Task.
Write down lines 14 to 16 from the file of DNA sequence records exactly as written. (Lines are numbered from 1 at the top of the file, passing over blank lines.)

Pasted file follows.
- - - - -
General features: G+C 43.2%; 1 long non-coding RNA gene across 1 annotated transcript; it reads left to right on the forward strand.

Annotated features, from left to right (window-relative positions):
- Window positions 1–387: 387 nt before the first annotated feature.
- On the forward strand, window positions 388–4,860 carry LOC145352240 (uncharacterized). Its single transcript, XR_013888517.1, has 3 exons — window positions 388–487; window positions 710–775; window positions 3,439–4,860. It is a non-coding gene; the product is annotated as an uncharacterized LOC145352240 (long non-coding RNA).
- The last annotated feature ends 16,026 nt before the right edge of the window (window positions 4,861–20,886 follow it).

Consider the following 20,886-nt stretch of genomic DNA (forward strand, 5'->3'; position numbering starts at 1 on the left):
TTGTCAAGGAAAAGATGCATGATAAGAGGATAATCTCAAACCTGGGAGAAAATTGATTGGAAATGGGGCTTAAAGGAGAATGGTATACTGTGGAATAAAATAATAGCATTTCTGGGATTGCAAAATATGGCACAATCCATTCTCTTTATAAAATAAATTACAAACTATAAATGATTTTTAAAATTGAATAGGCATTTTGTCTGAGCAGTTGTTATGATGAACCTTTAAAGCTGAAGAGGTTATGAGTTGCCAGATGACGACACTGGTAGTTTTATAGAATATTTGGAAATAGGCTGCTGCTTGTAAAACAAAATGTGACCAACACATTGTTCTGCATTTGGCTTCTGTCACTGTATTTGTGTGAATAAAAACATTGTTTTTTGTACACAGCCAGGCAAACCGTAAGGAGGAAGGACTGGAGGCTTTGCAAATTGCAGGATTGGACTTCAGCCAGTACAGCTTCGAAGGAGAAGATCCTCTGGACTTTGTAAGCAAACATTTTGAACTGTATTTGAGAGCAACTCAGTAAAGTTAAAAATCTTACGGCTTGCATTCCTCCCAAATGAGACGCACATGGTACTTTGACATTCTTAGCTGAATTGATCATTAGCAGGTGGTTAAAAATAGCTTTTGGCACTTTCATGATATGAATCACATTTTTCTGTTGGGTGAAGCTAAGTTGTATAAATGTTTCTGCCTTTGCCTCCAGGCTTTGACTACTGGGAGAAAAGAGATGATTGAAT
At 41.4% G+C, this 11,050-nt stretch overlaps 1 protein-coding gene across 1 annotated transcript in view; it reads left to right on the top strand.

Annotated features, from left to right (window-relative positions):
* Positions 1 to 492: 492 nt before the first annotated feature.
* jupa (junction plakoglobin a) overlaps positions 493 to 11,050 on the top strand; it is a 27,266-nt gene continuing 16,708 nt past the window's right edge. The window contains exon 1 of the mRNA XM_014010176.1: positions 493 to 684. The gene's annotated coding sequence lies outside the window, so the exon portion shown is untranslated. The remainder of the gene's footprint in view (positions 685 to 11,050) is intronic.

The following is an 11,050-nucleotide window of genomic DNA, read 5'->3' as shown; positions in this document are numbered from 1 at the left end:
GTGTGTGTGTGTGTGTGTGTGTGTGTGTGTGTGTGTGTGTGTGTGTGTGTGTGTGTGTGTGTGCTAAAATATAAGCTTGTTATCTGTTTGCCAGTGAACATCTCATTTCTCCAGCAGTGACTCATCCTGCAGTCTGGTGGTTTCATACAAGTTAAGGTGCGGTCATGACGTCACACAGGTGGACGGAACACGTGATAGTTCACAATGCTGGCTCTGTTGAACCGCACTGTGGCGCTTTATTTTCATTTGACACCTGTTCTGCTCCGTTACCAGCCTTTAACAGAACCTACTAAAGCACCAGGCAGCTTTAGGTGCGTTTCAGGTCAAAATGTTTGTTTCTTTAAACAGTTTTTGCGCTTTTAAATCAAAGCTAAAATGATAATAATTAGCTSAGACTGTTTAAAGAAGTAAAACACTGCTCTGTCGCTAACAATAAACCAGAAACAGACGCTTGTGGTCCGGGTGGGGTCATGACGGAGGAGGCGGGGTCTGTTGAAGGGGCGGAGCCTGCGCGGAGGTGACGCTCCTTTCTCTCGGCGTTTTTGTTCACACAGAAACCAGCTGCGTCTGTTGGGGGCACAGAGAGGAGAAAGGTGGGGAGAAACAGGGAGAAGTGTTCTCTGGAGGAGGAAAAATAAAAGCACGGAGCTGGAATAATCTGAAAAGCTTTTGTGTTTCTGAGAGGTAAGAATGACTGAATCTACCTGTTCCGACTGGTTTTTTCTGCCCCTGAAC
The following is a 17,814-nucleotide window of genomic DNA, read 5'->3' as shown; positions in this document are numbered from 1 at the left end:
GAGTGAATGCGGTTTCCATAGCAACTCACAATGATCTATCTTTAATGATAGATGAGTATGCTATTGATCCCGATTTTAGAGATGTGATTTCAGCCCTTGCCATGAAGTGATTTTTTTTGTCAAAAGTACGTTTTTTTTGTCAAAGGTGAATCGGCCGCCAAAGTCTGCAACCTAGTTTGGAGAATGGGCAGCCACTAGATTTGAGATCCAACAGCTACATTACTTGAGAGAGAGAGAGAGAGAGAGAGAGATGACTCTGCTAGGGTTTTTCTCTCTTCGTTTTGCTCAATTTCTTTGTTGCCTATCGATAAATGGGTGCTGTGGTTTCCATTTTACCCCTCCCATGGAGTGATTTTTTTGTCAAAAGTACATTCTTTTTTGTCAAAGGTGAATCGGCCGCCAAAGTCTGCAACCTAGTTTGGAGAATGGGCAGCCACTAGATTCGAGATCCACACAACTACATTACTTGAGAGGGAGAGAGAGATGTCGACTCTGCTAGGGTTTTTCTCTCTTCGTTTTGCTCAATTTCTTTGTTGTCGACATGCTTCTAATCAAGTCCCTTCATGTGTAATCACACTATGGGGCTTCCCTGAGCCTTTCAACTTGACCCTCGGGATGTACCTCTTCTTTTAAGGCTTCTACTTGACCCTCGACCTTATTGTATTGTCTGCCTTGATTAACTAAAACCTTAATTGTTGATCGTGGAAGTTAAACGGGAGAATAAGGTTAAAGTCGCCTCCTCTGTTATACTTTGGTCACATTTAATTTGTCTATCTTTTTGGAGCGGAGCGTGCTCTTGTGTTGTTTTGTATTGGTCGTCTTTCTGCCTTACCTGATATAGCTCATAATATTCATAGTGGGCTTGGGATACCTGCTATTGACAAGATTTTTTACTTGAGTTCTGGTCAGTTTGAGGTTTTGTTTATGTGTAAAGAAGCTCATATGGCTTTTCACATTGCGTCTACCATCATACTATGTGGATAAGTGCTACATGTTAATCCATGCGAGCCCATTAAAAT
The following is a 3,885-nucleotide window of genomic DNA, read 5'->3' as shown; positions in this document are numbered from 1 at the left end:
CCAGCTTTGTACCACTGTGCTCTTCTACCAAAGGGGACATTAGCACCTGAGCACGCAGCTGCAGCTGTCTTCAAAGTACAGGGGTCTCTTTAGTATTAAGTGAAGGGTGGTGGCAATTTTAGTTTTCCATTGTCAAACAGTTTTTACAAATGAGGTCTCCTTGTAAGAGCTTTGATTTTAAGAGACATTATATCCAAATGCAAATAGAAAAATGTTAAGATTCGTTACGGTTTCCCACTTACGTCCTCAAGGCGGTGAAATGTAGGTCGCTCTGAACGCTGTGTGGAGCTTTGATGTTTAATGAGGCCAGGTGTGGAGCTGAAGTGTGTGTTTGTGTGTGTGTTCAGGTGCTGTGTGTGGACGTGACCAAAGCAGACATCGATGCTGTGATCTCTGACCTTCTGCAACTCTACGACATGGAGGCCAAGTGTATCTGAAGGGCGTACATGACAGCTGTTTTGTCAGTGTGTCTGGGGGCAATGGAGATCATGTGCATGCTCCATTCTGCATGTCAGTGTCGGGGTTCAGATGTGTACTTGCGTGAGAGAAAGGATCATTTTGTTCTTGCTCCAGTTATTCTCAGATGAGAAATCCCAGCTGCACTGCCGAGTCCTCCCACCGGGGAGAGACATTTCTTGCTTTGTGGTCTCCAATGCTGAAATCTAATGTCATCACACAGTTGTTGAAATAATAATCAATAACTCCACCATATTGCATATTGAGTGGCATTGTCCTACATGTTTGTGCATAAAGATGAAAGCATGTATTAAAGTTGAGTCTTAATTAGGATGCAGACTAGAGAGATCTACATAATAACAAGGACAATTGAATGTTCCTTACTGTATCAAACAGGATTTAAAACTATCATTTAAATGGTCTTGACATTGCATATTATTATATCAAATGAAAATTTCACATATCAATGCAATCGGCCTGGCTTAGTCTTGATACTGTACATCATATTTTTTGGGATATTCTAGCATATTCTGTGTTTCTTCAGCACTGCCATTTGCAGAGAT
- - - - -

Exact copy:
The following is a 17,814-nucleotide window of genomic DNA, read 5'->3' as shown; positions in this document are numbered from 1 at the left end:
GAGTGAATGCGGTTTCCATAGCAACTCACAATGATCTATCTTTAATGATAGATGAGTATGCTATTGATCCCGATTTTAGAGATGTGATTTCAGCCCTTGCCATGAAGTGATTTTTTTTGTCAAAAGTACGTTTTTTTTGTCAAAGGTGAATCGGCCGCCAAAGTCTGCAACCTAGTTTGGAGAATGGGCAGCCACTAGATTTGAGATCCAACAGCTACATTACTTGAGAGAGAGAGAGAGAGAGAGAGAGATGACTCTGCTAGGGTTTTTCTCTCTTCGTTTTGCTCAATTTCTTTGTTGCCTATCGATAAATGGGTGCTGTGGTTTCCATTTTACCCCTCCCATGGAGTGATTTTTTTGTCAAAAGTACATTCTTTTTTGTCAAAGGTGAATCGGCCGCCAAAGTCTGCAACCTAGTTTGGAGAATGGGCAGCCACTAGATTCGAGATCCACACAACTACATTACTTGAGAGGGAGAGAGAGATGTCGACTCTGCTAGGGTTTTTCTCTCTTCGTTTTGCTCAATTTCTTTGTTGTCGACATGCTTCTAATCAAGTCCCTTCATGTGTAATCACACTATGGGGCTTCCCTGAGCCTTTCAACTTGACCCTCGGGATGTACCTCTTCTTTTAAGGCTTCTACTTGACCCTCGACCTTATTGTATTGTCTGCCTTGATTAACTAAAACCTTAATTGTTGATCGTGGAAGTTAAACGGGAGAATAAGGTTAAAGTCGCCTCCTCTGTTATACTTTGGTCACATTTAATTTGTCTATCTTTTTGGAGCGGAGCGTGCTCTTGTGTTGTTTTGTATTGGTCGTCTTTCTGCCTTACCTGATATAGCTCATAATATTCATAGTGGGCTTGGGATACCTGCTATTGACAAGATTTTTTACTTGAGTTCTGGTCAGTTTGAGGTTTTGTTTATGTGTAAAGAAGCTCATATGGCTTTTCACATTGCGTCTACCATCATACTATGTGGATAAGTGCTACATGTTAATCCATGCGAGCCCATTAAAAT
The following is a 3,885-nucleotide window of genomic DNA, read 5'->3' as shown; positions in this document are numbered from 1 at the left end: